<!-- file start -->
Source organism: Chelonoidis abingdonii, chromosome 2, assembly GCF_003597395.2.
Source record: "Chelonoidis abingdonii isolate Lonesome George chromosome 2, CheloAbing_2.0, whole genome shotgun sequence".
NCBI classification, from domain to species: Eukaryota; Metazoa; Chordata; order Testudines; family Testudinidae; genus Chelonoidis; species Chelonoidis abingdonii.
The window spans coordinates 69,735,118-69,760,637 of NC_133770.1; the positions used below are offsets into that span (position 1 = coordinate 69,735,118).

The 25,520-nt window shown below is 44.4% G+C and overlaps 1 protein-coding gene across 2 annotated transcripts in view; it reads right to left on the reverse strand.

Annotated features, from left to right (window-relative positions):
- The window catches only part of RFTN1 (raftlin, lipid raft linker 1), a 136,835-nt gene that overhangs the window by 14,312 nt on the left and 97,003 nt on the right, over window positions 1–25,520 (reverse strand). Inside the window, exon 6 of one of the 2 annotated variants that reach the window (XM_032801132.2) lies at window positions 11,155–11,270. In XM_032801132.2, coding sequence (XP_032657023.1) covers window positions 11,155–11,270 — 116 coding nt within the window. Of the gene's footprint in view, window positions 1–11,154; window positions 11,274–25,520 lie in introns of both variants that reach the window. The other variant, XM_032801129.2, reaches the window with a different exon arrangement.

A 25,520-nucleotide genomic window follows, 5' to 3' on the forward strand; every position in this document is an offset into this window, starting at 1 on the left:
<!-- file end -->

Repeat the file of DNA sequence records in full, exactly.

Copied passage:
Source organism: Chelonoidis abingdonii, chromosome 2, assembly GCF_003597395.2.
Source record: "Chelonoidis abingdonii isolate Lonesome George chromosome 2, CheloAbing_2.0, whole genome shotgun sequence".
NCBI classification, from domain to species: Eukaryota; Metazoa; Chordata; order Testudines; family Testudinidae; genus Chelonoidis; species Chelonoidis abingdonii.
The window spans coordinates 69,735,118-69,760,637 of NC_133770.1; the positions used below are offsets into that span (position 1 = coordinate 69,735,118).

The 25,520-nt window shown below is 44.4% G+C and overlaps 1 protein-coding gene across 2 annotated transcripts in view; it reads right to left on the reverse strand.

Annotated features, from left to right (window-relative positions):
- The window catches only part of RFTN1 (raftlin, lipid raft linker 1), a 136,835-nt gene that overhangs the window by 14,312 nt on the left and 97,003 nt on the right, over window positions 1–25,520 (reverse strand). Inside the window, exon 6 of one of the 2 annotated variants that reach the window (XM_032801132.2) lies at window positions 11,155–11,270. In XM_032801132.2, coding sequence (XP_032657023.1) covers window positions 11,155–11,270 — 116 coding nt within the window. Of the gene's footprint in view, window positions 1–11,154; window positions 11,274–25,520 lie in introns of both variants that reach the window. The other variant, XM_032801129.2, reaches the window with a different exon arrangement.

A 25,520-nucleotide genomic window follows, 5' to 3' on the forward strand; every position in this document is an offset into this window, starting at 1 on the left: